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The Man Without A Face
The Unlikely Rise of Vladimir Putin
- Read in 18 minutes
- Audio & text available
- Contains 11 key ideas
A biography of Russian President Vladimir Putin, The Man Without A Face shines a clear light on one of contemporary history’s more shadowy political figures. The book charts Putin’s almost accidental rise to Russia’s highest office, starting from his benign beginnings in the state secret police. His vindictive personality, overwhelming greed and disdain for democratic norms continue to transform Russia today.
Key idea 1 of 11
Young Vladimir Putin was a fighter, quick to anger, but dreamed of being a spy.
The story of Vladimir Vladimirovich Putin begins in the desolate years following the end of World War II. Leningrad, today’s Saint Petersburg, was a bombed-out shell, its people equally damaged. It was in this bleak environment that Putin’s aggression and violent tendencies took form.
The Putin family suffered during the war: Putin’s soldier father had damaged, disfigured legs and two children had died. Fortunately, they still had somewhere to live, an uncommon luxury. In 1952, Vladimir Putin was born.
The family lived in a small, 20-square-meter room, with a stove in the communal hallway and a makeshift toilet in the stairwell. Putin called this place home until he was 25 years old.
As a boy, Putin was easily angered. He channelled a lot of his aggression in his practice of the martial art Sambo, yet still was frequently involved in fights; as a result of this, he was excluded from the Communist youth organization, called the Young Pioneers.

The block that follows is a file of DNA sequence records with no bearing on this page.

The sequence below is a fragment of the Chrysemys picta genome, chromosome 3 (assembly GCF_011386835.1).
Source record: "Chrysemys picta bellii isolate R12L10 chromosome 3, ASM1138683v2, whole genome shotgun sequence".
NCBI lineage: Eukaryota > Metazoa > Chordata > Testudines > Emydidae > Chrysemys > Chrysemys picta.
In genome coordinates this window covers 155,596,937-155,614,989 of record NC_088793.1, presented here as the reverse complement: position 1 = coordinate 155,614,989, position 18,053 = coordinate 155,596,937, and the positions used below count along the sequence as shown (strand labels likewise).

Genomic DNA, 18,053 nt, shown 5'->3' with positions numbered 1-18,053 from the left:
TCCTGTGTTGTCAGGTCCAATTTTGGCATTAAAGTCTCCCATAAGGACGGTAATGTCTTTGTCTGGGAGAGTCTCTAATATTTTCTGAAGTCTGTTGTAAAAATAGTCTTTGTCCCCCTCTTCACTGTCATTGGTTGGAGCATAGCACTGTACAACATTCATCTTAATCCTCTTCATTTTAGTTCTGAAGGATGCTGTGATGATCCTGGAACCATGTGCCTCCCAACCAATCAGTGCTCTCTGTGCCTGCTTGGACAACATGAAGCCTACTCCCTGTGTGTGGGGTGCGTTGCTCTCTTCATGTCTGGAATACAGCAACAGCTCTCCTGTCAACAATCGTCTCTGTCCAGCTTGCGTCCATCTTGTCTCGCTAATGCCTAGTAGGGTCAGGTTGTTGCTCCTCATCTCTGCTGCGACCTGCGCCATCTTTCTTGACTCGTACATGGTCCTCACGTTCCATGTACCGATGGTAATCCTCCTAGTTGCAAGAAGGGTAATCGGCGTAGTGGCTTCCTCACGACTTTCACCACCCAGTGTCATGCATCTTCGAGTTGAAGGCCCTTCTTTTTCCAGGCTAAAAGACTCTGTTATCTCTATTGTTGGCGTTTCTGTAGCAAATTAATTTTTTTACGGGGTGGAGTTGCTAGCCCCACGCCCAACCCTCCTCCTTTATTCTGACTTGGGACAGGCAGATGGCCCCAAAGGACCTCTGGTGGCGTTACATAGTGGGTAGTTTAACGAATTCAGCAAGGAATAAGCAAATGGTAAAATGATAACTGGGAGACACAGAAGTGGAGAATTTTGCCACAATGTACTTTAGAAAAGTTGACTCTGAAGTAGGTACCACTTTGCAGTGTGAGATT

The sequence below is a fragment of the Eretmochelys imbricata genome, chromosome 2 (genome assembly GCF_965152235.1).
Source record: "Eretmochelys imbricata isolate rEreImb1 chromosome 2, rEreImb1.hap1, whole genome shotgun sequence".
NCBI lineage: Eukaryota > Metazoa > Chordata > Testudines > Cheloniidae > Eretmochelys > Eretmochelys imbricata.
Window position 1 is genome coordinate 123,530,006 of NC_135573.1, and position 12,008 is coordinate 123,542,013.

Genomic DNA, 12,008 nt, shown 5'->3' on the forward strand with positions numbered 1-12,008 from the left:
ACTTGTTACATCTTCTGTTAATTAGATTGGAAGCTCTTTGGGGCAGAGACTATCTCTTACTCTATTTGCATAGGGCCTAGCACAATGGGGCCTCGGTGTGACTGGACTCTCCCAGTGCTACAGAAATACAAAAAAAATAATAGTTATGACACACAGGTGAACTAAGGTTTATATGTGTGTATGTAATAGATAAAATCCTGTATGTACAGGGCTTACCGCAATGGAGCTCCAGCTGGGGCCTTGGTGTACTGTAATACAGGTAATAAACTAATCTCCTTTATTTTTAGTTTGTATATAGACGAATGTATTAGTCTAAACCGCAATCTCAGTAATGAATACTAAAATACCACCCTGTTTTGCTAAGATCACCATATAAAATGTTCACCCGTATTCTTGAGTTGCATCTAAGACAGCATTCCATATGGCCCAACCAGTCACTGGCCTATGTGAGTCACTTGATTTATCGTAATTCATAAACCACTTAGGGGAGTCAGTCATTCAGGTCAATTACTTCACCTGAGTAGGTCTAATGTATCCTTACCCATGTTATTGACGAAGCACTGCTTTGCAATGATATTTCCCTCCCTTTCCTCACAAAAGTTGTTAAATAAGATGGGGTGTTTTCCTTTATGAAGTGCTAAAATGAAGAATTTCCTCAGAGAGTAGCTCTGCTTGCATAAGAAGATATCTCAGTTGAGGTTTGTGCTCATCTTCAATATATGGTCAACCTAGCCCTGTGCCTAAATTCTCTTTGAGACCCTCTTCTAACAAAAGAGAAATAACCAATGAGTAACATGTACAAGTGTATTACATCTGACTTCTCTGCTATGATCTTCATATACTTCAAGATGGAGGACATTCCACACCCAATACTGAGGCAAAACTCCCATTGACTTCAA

Putin’s young life wasn’t only hardship, however. Despite their close living quarters, the family had a telephone, a television and even a summer cabin. How could they afford these luxuries?
When Putin’s father had served as a soldier in in World War II, he had ties with the then state secret police, the NKVD. After the war, he remained in active reserve, so kept his factory job – and in exchange for giving information to the secret police, he received additional pay.
It was around this time that Putin too became interested in spy work. When he was 16 years old, Putin approached the KGB, the Soviet intelligence agency, about a job.
However, he was told that before he could join, he needed a college degree or army experience. So despite not being an exemplary student, Putin applied to Leningrad University and was accepted.